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Primark grows its empire in Spain with 8 new stores and 1,000 jobs

Irish fast fashion retailer Primark has announced it will invest €100 million into its stores in Spain, opening 8 shops in new locations and creating 1,000 jobs in the process.

primark spain
Primark opened its first store in Madrid in 2006 and currently has 56 stores in 42 cities across the country. Photo: Oli SCARFF / AFP

The popular low-cost clothes chain has said they will open eight new stores over the next two years in Spain, as well as refurbishing its existing ones. 

Up to €80 million will be spent on opening the new shops, while the remaining €20 million will go towards upgrades and improvements in other stores.

Spain is already Primark’s second largest market after the UK.

The ambitious plans will also create 1,000 new jobs, bolstering the local economy and bringing Primark’s total workforce within Spain to 10,000.

The company owned by Associated British Foods (ABF.L) has said that it will open its first store on the Canary island of Lanzarote as well as its first in the Spanish enclave of Melilla and one in Toledo.

There are also plans to open new stores in Lorca and Jaén over the next two years, as well as three more in the region of Madrid.

Madrid is already home to eight Primark stores including the retailer’s flagship 12,400-square-metre store located on the emblematic Gran Vía, next to Primark’s Spanish headquarters.

The Primark store in Diagonal Mar in Barcelona is also due to be refurbished and extended.

Carlos Inacio, the director general of Primark Spain, said of the move: “We are proud to announce a significant investment in our store portfolio and long-term growth of Primark Spain. This exciting expansion plan will create employment, positively impact the local communities we are opening in and bring Primark stores closer to our customers across Spain”.

Primark has said that it will also continue with its commitment to half the carbon footprint across its stores by 2030 by installing LED lighting in its Spanish shops, as well as other improvements.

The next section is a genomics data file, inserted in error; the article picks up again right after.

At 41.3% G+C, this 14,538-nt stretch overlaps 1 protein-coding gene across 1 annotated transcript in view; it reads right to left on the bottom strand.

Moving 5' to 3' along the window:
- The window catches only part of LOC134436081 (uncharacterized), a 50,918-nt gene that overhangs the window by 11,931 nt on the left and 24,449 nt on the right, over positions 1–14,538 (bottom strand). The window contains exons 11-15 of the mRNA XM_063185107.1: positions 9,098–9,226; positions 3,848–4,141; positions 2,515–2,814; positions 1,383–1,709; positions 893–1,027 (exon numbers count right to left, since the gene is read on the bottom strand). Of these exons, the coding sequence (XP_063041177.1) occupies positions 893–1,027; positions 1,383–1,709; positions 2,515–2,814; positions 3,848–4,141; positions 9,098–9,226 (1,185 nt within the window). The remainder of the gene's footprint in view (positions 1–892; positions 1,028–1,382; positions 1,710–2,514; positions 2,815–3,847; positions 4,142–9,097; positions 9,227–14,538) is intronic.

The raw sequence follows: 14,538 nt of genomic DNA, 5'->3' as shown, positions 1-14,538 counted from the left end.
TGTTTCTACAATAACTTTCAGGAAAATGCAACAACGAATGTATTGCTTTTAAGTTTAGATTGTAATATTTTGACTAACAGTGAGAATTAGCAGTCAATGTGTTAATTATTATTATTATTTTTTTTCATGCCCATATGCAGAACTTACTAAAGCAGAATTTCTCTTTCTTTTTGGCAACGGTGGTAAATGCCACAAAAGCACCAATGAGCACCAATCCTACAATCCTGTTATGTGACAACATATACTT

The low-cost fashion chain has also been trialling new concepts across Spain by opening up food and drink outlets within its stores.

This year, Primark opened a frozen yogurt stand Llaollao in its Marbella store, as well as a Granier café in its Seville store. Primark Granada and Palma have Llaollao stands during the summer months.

The retailer has opened three new stores in Spain in the last 12 months, including in San Sebastián, San Fernando and Girona.

Primark opened its first store in Madrid in 2006 and currently has 56 stores in 42 cities across the country. These are not only located in big cities like Barcelona and Madrid, but also smaller ones such as Logroño, Vigo, Santa Cruz de Tenerife, Orihuela and Tarragona.

The retailer recently announced an investment of £140 million for its UK stores as well as an investment of €100 million in the French market.

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WORKING IN SPAIN

Your questions answered about Spain’s digital nomad visa

Spain's long-awaited digital nomad visa is finally available, but there is still much confusion about it, so we've answered all your burning questions.

Your questions answered about Spain's digital nomad visa

Spain’s Startups Law, which also introduced a new digital nomad visa, was approved at the end of 2022, but didn’t come into force until January 2023 and all the details are only just now being revealed. 

From how much money you need to your tax obligations and if you can bring family, members, here are all your questions answered. 

READ ALSO – REVEALED: Everything you need to know about applying for Spain’s digital nomad visa

What are the financial requirements to apply for the visa?